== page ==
I am part of the “Camel” family, originate in South America, and come in twenty-two natural colors. What am I? An Alpaca, of course!
I am part of the “Camel” family, originate in South America, and come in twenty-two natural colors. What am I? An Alpaca, of course! Most people don’t know the difference between a llama and an alpaca, but alpacas are much smaller and have much softer fibers (hair.)
Most kids think owning farm animals is a job for adults, but even kids can take care of alpacas. You can raise alpacas with as little as a quarter acre of land, some hay and a little TLC. They are very social, so you should always keep two or more together. According to Stock Show vendors Greg and Sandy Smith, alpaca owners must be devoted, but basic care is pretty simple. Daily jobs consist of feeding and cleaning up after your alpaca (poop scooping). They also need their toenails clipped 4-5 times a year and their fiber shorn once a year in the early spring. Alpacas are kept in fenced-in areas to keep out predators.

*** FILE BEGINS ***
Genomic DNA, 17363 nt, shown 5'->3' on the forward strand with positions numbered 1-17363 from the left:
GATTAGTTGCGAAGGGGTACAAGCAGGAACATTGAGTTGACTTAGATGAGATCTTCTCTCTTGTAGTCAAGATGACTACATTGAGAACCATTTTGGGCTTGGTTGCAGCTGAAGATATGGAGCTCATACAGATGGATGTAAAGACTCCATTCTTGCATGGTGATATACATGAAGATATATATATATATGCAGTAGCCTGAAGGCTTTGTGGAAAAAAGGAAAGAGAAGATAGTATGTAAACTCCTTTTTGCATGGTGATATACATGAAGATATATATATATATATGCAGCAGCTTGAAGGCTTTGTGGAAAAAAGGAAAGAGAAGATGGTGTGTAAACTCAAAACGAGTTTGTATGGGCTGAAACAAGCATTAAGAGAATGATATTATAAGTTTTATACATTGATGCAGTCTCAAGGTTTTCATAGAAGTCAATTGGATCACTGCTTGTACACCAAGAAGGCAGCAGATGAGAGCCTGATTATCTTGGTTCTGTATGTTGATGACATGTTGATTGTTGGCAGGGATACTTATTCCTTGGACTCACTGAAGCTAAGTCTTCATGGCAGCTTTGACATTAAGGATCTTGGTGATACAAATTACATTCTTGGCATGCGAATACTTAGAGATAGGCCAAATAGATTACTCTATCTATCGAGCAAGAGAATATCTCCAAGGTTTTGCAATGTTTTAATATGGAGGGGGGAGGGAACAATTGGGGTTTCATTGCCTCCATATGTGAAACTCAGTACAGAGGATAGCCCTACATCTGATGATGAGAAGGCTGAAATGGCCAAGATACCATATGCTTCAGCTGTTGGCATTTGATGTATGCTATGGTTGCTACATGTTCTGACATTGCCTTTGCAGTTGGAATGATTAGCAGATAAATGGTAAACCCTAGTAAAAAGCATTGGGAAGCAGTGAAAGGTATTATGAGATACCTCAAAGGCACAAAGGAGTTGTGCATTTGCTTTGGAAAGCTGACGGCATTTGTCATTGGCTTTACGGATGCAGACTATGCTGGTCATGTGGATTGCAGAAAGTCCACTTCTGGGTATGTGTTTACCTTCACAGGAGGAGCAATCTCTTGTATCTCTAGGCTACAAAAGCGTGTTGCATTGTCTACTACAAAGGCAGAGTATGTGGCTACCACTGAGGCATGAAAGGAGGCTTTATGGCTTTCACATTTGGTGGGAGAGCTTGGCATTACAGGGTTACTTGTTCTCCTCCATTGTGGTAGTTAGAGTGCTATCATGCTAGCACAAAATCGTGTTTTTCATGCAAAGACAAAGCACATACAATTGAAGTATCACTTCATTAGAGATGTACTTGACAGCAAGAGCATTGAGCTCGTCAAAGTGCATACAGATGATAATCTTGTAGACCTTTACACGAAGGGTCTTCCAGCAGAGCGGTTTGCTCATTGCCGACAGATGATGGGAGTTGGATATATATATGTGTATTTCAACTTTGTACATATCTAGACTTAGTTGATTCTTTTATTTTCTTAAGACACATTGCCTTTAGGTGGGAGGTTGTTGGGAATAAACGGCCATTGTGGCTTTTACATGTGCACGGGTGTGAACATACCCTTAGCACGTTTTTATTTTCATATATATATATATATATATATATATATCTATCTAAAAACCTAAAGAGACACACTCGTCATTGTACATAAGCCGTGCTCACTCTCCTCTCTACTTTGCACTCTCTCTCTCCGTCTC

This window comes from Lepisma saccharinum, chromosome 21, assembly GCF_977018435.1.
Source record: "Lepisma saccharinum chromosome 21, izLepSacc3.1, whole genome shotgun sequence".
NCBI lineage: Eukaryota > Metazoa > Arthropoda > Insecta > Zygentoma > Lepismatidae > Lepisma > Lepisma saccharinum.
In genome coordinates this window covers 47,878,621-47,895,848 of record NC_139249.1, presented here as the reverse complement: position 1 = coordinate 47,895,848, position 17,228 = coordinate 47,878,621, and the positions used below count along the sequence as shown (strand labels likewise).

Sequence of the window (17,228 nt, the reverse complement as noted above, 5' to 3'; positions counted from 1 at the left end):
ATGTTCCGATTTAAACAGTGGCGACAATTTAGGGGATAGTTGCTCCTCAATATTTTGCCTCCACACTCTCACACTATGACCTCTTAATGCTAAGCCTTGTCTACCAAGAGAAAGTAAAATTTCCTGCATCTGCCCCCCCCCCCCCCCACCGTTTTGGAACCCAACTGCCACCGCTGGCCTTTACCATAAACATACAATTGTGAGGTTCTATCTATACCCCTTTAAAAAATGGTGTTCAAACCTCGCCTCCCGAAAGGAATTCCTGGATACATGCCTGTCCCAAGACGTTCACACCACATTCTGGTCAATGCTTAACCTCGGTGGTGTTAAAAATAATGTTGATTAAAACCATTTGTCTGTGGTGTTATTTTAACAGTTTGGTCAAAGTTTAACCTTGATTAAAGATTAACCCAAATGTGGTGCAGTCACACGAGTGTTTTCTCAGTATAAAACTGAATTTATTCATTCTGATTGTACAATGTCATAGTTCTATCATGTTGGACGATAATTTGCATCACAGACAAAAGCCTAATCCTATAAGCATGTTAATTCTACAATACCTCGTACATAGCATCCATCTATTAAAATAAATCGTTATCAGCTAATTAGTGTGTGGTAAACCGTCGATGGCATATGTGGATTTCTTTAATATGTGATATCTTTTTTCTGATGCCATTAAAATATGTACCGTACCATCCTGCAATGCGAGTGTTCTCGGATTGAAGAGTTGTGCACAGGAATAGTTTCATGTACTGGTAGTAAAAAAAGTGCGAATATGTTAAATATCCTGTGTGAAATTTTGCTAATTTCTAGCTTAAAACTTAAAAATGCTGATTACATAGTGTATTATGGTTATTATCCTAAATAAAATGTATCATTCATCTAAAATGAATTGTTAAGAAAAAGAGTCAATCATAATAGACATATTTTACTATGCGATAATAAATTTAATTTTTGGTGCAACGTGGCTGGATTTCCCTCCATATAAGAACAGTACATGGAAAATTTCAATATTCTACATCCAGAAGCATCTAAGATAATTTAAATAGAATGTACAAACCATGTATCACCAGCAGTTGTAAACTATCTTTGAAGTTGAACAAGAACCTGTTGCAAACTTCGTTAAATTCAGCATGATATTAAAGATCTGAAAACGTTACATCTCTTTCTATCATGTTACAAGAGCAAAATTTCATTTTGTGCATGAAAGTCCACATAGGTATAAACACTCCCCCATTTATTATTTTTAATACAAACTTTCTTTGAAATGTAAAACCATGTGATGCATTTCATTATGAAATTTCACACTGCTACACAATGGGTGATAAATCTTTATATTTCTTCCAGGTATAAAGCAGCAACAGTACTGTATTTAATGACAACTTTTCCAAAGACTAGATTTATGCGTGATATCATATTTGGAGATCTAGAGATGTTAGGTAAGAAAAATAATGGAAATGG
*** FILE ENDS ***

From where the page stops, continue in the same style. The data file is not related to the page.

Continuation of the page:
Alpacas are raised mainly for their long, soft fibers. Fine alpaca fiber is used to make cozy sweaters, whereas courser fibers are typically used for socks, yarn, and rugs. Alpaca fibers are one of the best materials for clothing. They are soft as cashmere and lighter and stronger than wool.
There are three types of alpaca contests at the stock show. The first evaluates alpacas on their body structure and the fineness, density, and brightness of their fiber. The second judges alpacas on their ability to trust their trainer and complete an obstacle course. The third (my favorite), is an alpaca costume contest. It’s designed for kids and gives alpaca owners a chance to show off their creativity. In this contest, kids wear fun matching outfits they’ve designed for themselves and their alpacas.
Alpacas are very sweet creatures and raising one can be very fun and rewarding.